One of the areas I see the most in my consumer protection practice involves claims having to do with botched or abandoned jobs by contractors. These jobs range from small remodel or repair projects to full-scale renovation and remodeling of an entire house. Unfortunately, even when consumers do their due diligence and check references, licenses, bonds and insurance information, shady contractors can still look legitimate and get jobs with fast talk and low bids.
So, you got taken for a ride by a contractor. He has taken most of the money for the job, but left the work mostly unfinished – and what he has completed looks terrible and might even be dangerous. Maybe he has damaged your house or other personal property. Maybe you have even suffered personal injuries as a result of the contractor’s work. What do you do now?
There are a number of issues that come into play in a claim against a contractor, and it is important to have an experienced attorney assist you so that you can prevail. The two biggest issues have to do with insurance and the contractor’s bond. Let’s look at each a little more closely.
Once you have consulted your attorney and determined that there are indeed valid claims against the contractor, often times the first step is to put together a comprehensive demand package and send it to the contractor’s insurance company – assuming he has insurance. This package will contain all of the factual and legal details upon which you are basing your claims, and will tell the contractor and his insurance company how much you will be entitled to recover in damages. From there you and your attorney will try to negotiate a settlement of your claims and avoid the need for filing a lawsuit.
When drafting the demand package, it is imperative to keep in mind that most contractors’ insurance policies contain certain exclusions. The most common exclusion that comes into play is the “your work” or “workmanship” exclusion, which states that there will be no coverage for damages that are considered poor workmanship. This means that damages such as the cost of tearing out the bad work and having a qualified contractor replace it may very well not be covered by the policy. Because of these exclusions, it is important to draft your demand in a manner that focuses on damages that will be covered. Often times these damages include damage to existing structure, water damages caused to the house or personal property caused by the contractor’s work, the cost of replacing personal property items damaged by the contractor, and even personal injury damages. When putting together your demand, you and your attorney need to focus your analysis and documentation on these covered areas. Otherwise, the insurance company may simply deny coverage for the claims, and will not participate in settlement negotiations at all.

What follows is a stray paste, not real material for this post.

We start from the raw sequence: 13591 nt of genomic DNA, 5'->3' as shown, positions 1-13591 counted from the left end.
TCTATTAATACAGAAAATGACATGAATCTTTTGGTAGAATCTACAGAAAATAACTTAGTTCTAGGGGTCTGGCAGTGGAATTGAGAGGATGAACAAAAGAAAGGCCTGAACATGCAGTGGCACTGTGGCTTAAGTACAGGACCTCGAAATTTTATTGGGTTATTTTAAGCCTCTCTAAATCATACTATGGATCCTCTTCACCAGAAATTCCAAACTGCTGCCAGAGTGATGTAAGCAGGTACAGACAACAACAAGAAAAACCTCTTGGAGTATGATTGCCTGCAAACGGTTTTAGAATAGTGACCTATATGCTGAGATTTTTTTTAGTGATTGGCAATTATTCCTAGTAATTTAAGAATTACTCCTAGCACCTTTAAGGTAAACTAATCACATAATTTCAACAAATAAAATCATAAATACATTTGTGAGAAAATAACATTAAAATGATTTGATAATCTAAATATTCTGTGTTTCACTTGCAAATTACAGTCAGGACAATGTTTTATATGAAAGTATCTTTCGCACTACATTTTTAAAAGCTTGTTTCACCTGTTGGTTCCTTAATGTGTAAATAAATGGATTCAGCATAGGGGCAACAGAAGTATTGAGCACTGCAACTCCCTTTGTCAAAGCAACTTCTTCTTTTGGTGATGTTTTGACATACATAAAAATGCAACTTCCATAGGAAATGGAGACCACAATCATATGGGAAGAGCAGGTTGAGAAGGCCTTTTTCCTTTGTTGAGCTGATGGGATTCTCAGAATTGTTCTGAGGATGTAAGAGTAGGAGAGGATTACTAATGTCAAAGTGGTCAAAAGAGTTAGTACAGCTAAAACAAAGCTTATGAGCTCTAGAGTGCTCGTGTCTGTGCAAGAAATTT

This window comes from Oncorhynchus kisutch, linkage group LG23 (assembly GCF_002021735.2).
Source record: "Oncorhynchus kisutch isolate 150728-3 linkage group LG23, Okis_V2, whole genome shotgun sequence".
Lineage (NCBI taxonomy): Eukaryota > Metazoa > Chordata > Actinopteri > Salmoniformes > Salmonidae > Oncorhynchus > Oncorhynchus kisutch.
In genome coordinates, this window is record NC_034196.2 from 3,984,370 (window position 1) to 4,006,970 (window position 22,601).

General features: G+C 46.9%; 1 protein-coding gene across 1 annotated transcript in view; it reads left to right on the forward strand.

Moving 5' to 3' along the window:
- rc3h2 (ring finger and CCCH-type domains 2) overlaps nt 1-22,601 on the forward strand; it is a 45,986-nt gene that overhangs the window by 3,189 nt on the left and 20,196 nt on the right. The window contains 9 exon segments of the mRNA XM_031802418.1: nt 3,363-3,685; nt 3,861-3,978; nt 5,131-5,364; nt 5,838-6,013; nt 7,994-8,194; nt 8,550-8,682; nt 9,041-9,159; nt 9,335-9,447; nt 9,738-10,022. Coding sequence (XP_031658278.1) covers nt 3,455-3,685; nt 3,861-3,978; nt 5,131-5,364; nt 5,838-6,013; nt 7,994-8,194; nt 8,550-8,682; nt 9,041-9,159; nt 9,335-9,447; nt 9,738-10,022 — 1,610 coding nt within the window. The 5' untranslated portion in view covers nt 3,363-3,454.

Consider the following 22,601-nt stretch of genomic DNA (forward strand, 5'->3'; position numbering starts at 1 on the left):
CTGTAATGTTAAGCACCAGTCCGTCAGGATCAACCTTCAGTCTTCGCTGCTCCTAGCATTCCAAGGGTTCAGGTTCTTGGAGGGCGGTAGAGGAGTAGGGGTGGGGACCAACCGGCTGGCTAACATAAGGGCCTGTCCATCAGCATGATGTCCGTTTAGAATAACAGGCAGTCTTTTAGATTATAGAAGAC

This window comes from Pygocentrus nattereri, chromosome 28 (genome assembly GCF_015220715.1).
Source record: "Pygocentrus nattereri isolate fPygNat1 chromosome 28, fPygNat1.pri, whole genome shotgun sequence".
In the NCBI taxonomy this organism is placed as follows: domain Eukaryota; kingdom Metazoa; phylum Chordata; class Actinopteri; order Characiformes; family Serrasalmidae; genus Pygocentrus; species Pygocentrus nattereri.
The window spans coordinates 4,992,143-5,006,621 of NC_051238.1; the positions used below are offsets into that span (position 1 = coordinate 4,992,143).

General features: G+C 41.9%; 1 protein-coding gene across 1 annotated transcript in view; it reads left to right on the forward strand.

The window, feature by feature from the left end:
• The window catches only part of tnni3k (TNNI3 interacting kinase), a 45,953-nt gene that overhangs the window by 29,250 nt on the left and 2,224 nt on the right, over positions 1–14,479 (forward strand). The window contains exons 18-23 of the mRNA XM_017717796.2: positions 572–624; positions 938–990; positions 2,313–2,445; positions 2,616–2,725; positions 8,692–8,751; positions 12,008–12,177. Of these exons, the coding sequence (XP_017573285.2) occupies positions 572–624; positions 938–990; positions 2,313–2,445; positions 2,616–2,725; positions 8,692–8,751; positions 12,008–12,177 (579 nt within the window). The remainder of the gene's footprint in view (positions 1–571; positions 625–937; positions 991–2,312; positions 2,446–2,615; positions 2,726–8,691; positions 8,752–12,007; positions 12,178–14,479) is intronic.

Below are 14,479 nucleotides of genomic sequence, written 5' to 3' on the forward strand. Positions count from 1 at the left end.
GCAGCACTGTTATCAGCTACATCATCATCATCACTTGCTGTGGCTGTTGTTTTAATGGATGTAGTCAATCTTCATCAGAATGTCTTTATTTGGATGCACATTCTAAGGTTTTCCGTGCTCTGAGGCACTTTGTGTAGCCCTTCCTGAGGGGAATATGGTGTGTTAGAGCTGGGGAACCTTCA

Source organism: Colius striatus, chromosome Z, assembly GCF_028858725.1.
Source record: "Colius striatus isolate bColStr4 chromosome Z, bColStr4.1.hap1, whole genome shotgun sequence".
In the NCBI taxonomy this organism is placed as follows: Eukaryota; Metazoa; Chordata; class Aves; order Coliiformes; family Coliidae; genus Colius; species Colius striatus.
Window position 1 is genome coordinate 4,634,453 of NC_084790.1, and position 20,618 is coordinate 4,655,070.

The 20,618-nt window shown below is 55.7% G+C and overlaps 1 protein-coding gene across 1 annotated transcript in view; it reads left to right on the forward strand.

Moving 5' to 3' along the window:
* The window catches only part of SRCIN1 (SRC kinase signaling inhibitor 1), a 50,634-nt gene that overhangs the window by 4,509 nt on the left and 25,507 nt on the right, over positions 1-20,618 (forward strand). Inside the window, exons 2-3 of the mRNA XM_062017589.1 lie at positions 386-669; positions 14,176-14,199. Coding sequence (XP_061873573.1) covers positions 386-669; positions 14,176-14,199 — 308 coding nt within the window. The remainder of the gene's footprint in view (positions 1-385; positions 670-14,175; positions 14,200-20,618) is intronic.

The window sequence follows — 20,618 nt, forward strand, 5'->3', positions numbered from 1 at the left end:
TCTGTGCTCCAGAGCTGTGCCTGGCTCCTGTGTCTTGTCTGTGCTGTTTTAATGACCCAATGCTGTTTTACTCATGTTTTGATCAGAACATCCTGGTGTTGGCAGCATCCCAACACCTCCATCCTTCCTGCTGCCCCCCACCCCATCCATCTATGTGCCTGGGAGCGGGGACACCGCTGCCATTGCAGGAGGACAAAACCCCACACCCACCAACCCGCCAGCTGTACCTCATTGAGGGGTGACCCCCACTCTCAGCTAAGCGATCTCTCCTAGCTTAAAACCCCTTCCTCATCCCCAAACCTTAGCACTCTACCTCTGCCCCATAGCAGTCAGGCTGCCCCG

If coverage issues, or the lack of any insurance at all, lead to failed settlement negotiations then it becomes necessary to sue the contractor. When filing a lawsuit against a contractor, you also want to include the contractor’s bonding company in the lawsuit. That way, even if the contractor has no assets or is otherwise judgment-proof, you can still recover any available bond funds. Washington law requires that specialty contractors maintain a bond of $6,000.00 and general contractors maintain a $12,000.00 bond. This is often not enough to make the injured party whole, but it is better than nothing if the contractor cannot satisfy a judgment.
Washington has several very specific requirements regarding the procedure for naming a contractor’s bond company in a lawsuit. You must follow these requirements when drafting, filing and serving your complaint on the contractor and his bond company. Likewise, there are certain things that must be specifically enumerated in your complaint in order to properly raise the cause of action against the bond company. An experienced attorney will ensure that all of the requirements are met when filing suit. Furthermore, there are various nuances and procedures when it comes to settling with a bond company in the event of a default judgment against the contractor, or certain other situations. An experienced attorney can assist you in making sure that you maximize your recovery.
There are a number of other issues that come into play when pursuing a claim or filing a lawsuit against a contractor. There are different Washington statutes that may be relevant, such as the contractor’s registration statutes and the Washington Consumer Protection Act, amongst others. McNeice Wheeler Green, PLLC can assist you in evaluating your construction defect and other claims against a contractor, and make sure that all the intricacies and nuances of claims negotiation and litigation are taken care of to maximize your recovery. Contact the office today if you feel you have a claim against a contractor.